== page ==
Elite athletes who compete in aquatic sports face the constant challenge of arduous training and competition schedules in difficult and changing environmental conditions. The huge range of water temperatures to which swimmers and other aquatic athletes are often exposed (16–31 °C for open-water swimming), coupled with altered aquatic thermoregulatory responses as compared with terrestrial athletes, can challenge the health, safety, and performance of these athletes. Other environmental concerns include air and water pollution, altitude, and jetlag and travel fatigue. However, these challenging environments provide the potential for several nutritional interventions that can mitigate the negative effects and enhance adaptation and performance. These interventions include providing adequate hydration and carbohydrate and iron intake while at altitude; optimizing body composition and fluid and carbohydrate intake when training or competing in varying water temperatures; and maximizing fluid and food hygiene when traveling. There is also emerging information on nutritional interventions to manage jetlag and travel fatigue, such as the timing of food intake and the strategic use of caffeine or melatonin. Aquatic athletes often undertake their major global competitions where accommodations feature cafeteria-style buffet eating. These environments can often lead to inappropriate choices in the type and quantity of food intake, which is of particular concern to divers and synchronized swimmers who compete in physique-specific sports, as well as swimmers who have a vastly reduced energy expenditure during their taper. Taken together, planned nutrition and hydration interventions can have a favorable impact on aquatic athletes facing varying environmental challenges.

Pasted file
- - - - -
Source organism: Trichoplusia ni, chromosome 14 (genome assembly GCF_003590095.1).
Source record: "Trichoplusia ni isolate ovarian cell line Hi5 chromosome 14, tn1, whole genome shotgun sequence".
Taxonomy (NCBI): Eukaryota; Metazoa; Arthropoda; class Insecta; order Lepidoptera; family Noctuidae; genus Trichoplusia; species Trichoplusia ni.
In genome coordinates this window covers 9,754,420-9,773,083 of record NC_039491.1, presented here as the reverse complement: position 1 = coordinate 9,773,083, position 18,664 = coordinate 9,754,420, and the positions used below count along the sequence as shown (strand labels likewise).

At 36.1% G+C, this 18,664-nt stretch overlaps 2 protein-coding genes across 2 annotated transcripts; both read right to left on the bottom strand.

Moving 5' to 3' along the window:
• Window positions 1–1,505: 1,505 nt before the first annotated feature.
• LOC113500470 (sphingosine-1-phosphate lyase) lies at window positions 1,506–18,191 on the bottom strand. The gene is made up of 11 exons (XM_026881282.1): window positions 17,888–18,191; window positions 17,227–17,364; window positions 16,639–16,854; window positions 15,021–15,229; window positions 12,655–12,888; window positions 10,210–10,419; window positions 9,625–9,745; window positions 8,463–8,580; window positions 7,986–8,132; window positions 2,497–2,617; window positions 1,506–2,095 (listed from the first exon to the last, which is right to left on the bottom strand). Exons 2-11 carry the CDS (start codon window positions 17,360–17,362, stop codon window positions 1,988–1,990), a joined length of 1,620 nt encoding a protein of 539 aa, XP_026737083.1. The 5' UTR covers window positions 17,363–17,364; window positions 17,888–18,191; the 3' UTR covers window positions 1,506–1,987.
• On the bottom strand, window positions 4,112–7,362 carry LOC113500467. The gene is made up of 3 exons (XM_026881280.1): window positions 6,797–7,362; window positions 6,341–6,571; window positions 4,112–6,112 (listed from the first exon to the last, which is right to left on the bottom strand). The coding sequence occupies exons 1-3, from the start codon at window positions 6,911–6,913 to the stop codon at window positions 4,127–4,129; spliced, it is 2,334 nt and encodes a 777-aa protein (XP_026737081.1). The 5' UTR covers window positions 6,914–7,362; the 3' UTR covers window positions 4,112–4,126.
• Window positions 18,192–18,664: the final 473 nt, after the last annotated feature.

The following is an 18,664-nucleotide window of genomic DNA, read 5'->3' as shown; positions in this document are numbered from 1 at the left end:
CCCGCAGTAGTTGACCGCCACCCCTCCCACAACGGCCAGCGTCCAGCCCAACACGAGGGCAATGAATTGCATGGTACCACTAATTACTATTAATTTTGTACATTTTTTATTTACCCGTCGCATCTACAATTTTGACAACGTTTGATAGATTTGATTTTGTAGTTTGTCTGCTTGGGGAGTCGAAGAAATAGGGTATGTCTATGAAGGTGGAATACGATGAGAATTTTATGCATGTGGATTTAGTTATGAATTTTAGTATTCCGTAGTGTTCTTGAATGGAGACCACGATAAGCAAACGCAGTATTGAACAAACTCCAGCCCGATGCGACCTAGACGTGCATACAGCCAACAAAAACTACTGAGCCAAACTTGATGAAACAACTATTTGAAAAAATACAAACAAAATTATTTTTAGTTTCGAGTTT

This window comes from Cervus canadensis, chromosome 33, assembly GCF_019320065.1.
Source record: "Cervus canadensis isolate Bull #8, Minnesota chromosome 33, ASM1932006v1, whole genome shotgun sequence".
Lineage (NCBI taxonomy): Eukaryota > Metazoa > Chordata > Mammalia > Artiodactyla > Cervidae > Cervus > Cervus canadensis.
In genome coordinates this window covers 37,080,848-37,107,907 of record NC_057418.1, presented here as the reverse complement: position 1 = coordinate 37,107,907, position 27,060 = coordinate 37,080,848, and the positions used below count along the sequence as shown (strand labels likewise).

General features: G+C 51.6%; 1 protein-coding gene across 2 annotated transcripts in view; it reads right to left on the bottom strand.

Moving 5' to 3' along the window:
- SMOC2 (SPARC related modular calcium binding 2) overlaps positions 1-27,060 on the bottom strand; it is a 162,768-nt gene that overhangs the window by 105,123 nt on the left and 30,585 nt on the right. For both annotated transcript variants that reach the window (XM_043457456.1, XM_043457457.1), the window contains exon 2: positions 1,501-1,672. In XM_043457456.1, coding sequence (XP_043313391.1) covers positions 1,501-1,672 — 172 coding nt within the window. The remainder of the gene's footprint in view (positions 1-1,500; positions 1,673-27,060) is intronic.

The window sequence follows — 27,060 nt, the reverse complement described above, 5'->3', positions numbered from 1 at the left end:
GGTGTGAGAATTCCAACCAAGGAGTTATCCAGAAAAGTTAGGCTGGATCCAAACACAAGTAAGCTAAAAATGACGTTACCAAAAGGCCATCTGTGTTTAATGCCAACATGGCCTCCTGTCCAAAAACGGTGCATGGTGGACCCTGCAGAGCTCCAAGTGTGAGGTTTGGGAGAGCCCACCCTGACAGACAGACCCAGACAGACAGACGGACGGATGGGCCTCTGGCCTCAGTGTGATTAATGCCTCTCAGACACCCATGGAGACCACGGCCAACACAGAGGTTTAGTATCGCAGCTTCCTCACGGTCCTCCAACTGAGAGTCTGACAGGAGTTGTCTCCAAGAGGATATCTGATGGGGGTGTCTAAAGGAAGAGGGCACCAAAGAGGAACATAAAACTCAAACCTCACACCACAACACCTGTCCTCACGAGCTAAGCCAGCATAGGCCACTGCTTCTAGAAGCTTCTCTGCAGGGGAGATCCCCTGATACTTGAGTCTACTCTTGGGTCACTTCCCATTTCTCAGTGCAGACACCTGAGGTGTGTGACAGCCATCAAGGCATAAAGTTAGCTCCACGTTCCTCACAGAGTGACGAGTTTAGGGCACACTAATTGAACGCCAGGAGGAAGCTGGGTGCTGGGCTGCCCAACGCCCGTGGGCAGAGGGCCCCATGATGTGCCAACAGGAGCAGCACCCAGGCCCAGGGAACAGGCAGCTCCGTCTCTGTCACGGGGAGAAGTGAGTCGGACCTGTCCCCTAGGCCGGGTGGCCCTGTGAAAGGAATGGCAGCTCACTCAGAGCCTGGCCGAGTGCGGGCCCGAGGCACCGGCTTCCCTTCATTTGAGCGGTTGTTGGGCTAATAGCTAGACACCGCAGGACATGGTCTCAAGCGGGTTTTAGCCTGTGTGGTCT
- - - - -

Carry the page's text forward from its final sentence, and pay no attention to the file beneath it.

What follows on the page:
Trent Stellingwerff, David B. Pyne and Louise M. Burke
Andrew Mills, Joanne Butt, Ian Maynard and Chris Harwood
This study examined the factors perceived by successful coaches to underpin optimal development environments within elite English soccer academies. A semistructured interview guide was developed to interview 10 expert coaches about the environments they create for players at a key stage in their development. The interviews were transcribed verbatim and inductively content analyzed. The results identified a wide range of factors resulting in a conceptual framework that explained how these factors interact to underpin an optimal environment. Subcomponents of this framework included organizational core (e.g., advocate a player-driven ideology), adaptability (e.g., embrace novel ideas & approaches), player welfare (e.g., understand players’ world-view), key stakeholder relationships (e.g., build trust with parents), involvement (e.g., encourage players’ ideas/feedback), and achievement oriented (e.g., establish an explicit pathway to senior level). Collectively, the findings highlight the importance of establishing strong, dynamic, organizational cultures at elite youth soccer academies. Ways that academies might be helped to establish such environments are discussed.